The Russian government needs to find ways to increase state revenues, and fast. Although the Kremlin has yet to articulate a comprehensive policy to eliminate or reduce its budget deficit, the government can be expected to take steps that satisfy the financial appetites of elite interest groups but ultimately leave the state in a worse long-term position. 

The regime cannot afford to take chances. Confidence in the government is low (less than 29 percent of Russians say they believe what top officials say) and leftist sentiments are taking hold: there is increasing public support for nationalization of private enterprises, limits on foreign trade and investment, and curbing free-market mechanisms. 

In this environment, the authorities do not have a mandate for reforms. Maintaining the status quo is their only choice.

As such, the government is likely to try to boost budget revenues without actually reforming its economic and social systems. In order to reduce expenditures, the state will inevitably raise the retirement age as a means of decreasing pension obligations. Spending on healthcare and education will be slashed.

But what other options does it have to make up for a projected $20 to $60 billion shortfall? The most popular policies will be those that establish intermediaries between the taxpayers and the state coffers, thus creating opportunities for graft.

The Kremlin may look to expand the tax base to increase revenues. In light of the current economic malaise, however, the government is unlikely to resort to any extreme expansion. Instead, it may raise taxes on sectors that are heavily financed by the federal budget, increase payments for services like utilities, or eliminate special taxation regimes for income derived from bank deposits and currency exchange transactions. 

The government might also pass laws that add to the budget by targeting wealthy segments of society (with loopholes for those with political connections, of course). For example, it could institute progressive taxes on real estate assets, vehicles, and works of art; levy fees on those who possess passports for foreign travel; tax spending abroad; or raise the income tax on the highest-earning 3 or 5 percent of the population. Russians could be taxed for living in the center of the city, owning a house rather than an apartment, or buying top-of-the-line jewelry or designer clothing. 

Regional elites who have remained loyal to the central government in exchange for generous subsidies will be told to curb their appetites. If they do not do so voluntarily, they will be compelled to by force. If these budgetary changes are not successful, however, regional leaders can be expected to be used as scapegoats for broader economic problems.

Moscow might simply choose to take money from private citizens by forcing banks into bankruptcy and then nationalizing their assets, making banks convert foreign currency deposits into rubles at a favorable exchange rate, or compelling banks to turn ruble deposits into long-term government obligations or bank bonds.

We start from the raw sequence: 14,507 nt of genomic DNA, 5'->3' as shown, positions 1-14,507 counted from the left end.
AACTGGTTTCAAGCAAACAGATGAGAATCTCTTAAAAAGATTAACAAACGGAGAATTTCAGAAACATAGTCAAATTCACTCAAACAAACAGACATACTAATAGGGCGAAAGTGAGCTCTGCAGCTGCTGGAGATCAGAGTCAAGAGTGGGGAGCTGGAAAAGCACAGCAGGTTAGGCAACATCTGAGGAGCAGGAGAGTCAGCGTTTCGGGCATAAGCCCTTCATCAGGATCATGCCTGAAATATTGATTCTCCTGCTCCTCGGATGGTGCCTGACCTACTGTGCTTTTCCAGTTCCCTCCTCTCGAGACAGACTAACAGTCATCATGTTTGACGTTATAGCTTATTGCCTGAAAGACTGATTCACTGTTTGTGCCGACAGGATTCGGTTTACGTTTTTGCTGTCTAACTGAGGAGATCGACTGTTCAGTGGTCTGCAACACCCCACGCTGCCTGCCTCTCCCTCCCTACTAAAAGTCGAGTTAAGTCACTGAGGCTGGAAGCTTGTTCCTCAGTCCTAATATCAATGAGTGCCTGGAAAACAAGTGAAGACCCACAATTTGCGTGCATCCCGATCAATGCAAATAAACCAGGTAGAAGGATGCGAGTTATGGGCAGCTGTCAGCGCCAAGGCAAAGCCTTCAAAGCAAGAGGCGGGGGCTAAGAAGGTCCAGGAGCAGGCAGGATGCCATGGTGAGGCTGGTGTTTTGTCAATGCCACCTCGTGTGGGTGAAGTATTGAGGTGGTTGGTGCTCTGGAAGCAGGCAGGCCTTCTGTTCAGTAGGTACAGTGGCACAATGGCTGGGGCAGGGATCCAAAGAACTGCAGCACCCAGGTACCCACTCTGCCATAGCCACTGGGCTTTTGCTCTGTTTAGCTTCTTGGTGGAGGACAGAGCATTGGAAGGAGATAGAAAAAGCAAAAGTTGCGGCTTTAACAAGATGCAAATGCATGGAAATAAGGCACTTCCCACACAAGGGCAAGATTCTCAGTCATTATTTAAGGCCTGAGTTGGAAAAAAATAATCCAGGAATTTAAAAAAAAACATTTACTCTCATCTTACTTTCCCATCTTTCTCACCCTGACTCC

The government could also seize foreign capital, prohibiting Russian citizens from owning property abroad, and forcing existing assets to be repatriated and converted into rubles. One day, Russia could even revive the practice of court-ordered property confiscation, whereby the government would “legally” seize property from owners who fall out of favor or lose power, and sell it at favorable prices to more loyal and stronger individuals. 

Finally, Moscow may attempt to save money on some of the many public services that it currently provides for free or at a heavily reduced price. It could, for example, condition free post-secondary education on participation in a civil or military service system in which graduates are paid meager wages.

The recently announced string of privatizations can hardly be said to be aimed at replenishing the budget. Assets are so cheap and demand for them is so low right now that privatization will at best serve to expropriate minimal sums from out-of-favor oligarchs, redistribute cash from one state-owned company to another, or sterilize assets in bank accounts and non-state pension funds.

Some of the aforementioned measures are one-off solutions. Others will actually reduce long-term revenue streams. What is certain is that contributions to the state budget will decline over the next three or four years, while pressure from Russia’s growing left will increase. 

As the leftist parties (the Communist Party, the Liberal-Democratic Party, and Just Russia) begin to sense that the regime is losing support, they will demand populist economic measures, threatening to stop backing the government and chart an independent political course if they are not appeased. 

The regime will need to compromise more and more. It will likely increase price controls and regulations on businesses, introduce protectionist measures, de facto nationalize entire sectors, confiscate savings and property, and further restrict cross-border transactions. Russia will be forced into a protracted period of Peronism that may have disastrous consequences for decades.

By:
  • Andrey Movchan